Rolling wheat fields may dominate the landscape these days, but camping in the same wild Kansas that the pioneers would recognize is still possible.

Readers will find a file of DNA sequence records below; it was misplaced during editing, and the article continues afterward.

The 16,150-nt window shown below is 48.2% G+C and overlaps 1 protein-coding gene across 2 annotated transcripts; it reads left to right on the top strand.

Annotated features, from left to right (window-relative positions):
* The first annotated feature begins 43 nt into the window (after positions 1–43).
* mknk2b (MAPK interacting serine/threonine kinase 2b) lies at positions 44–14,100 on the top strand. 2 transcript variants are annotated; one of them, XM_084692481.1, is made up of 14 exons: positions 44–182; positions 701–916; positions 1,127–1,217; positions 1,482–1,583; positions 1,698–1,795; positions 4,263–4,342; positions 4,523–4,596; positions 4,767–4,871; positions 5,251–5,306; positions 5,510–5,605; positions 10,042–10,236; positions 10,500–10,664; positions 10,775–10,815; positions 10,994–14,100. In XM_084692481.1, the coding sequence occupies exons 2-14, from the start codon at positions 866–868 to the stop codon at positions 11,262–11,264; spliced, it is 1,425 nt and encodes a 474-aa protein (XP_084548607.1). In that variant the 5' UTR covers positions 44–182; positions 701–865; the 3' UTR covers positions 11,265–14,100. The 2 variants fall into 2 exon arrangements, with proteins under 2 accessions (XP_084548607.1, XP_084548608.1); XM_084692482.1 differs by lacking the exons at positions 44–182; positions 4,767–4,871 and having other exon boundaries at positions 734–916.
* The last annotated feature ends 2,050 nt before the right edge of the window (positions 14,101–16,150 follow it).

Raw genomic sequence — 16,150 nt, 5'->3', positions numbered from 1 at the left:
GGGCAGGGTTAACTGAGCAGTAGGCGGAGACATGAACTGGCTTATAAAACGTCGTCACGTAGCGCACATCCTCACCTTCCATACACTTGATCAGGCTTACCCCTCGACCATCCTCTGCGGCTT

Kansas may be a farming state, but where else can you find a piece of the Great Plains that hearkens back to the Pioneer era? Beyond the wheat fields, you find cool reservoirs, pocket forests, and preserved prairies—many just a short drive from Kansas City. Whether you're itching for hiking, horseback riding, or kayaking, Kansas' 28 state parks are a great starting point for any trip. Most parks offer cabins as well as tent and RV camping spots, but private RV parks with full hookups are always available nearby. Luckily, this slow-paced heartland state is wildly underrated, meaning you never have to worry about crowds. Eastern Kansas charms travelers with its rolling terrain, sprawling reservoirs, and urban hubs. Clinton Lake, an hour's drive from Kansas City, is a fishing and boating hot spot with one of the state's largest marinas. The Flint Hills, a rolling prairie ridge stretching from northeast to southeast Kansas, are a sight to behold. In this region, you find Tuttle Creek, a park perched on the state's second largest reservoir where kayaking is always in style. El Dorado State Park is another favorite camping spot in the Flint Hills, featuring 98 miles of shoreline on El Dorado Lake. Western Kansas is mostly farmland, so camping here is harder to find. One hidden gem worth visiting in Lake Scott State Park. Settlers' cabins and a Native American battleground stand amid rocky bluffs, lush natural springs, and lakeside campgrounds. In the southwestern corner lies Cimarron National Grassland, hosting more than 100,000 acres of prairies and sunflower fields. Like other Midwestern states, Kansas is known for its extreme temperatures. Most travelers avoid Kansas during the harsh winter months, but June through early September has camping weather. Just keep in mind summer is also the tornado season—bring a radio, and camp responsibly.